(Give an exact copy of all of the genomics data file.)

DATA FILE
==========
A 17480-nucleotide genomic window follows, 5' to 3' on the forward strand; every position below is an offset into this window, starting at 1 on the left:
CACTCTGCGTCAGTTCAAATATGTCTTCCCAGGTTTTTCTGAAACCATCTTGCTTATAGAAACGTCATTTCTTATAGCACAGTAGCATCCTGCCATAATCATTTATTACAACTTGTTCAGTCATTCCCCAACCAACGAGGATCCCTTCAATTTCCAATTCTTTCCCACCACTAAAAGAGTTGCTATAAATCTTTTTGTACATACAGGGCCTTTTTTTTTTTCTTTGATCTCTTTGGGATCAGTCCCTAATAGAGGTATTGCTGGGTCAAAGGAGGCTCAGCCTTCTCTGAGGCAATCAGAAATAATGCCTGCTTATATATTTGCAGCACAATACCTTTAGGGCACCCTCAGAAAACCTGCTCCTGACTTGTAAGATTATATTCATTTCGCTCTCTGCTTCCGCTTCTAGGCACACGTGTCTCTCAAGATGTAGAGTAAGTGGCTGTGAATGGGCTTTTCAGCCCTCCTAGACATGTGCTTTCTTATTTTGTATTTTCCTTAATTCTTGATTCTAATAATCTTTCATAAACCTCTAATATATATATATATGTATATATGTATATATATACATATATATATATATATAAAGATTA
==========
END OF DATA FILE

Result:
A 17480-nucleotide genomic window follows, 5' to 3' on the forward strand; every position below is an offset into this window, starting at 1 on the left:
CACTCTGCGTCAGTTCAAATATGTCTTCCCAGGTTTTTCTGAAACCATCTTGCTTATAGAAACGTCATTTCTTATAGCACAGTAGCATCCTGCCATAATCATTTATTACAACTTGTTCAGTCATTCCCCAACCAACGAGGATCCCTTCAATTTCCAATTCTTTCCCACCACTAAAAGAGTTGCTATAAATCTTTTTGTACATACAGGGCCTTTTTTTTTTTCTTTGATCTCTTTGGGATCAGTCCCTAATAGAGGTATTGCTGGGTCAAAGGAGGCTCAGCCTTCTCTGAGGCAATCAGAAATAATGCCTGCTTATATATTTGCAGCACAATACCTTTAGGGCACCCTCAGAAAACCTGCTCCTGACTTGTAAGATTATATTCATTTCGCTCTCTGCTTCCGCTTCTAGGCACACGTGTCTCTCAAGATGTAGAGTAAGTGGCTGTGAATGGGCTTTTCAGCCCTCCTAGACATGTGCTTTCTTATTTTGTATTTTCCTTAATTCTTGATTCTAATAATCTTTCATAAACCTCTAATATATATATATATGTATATATGTATATATATACATATATATATATATATAAAGATTA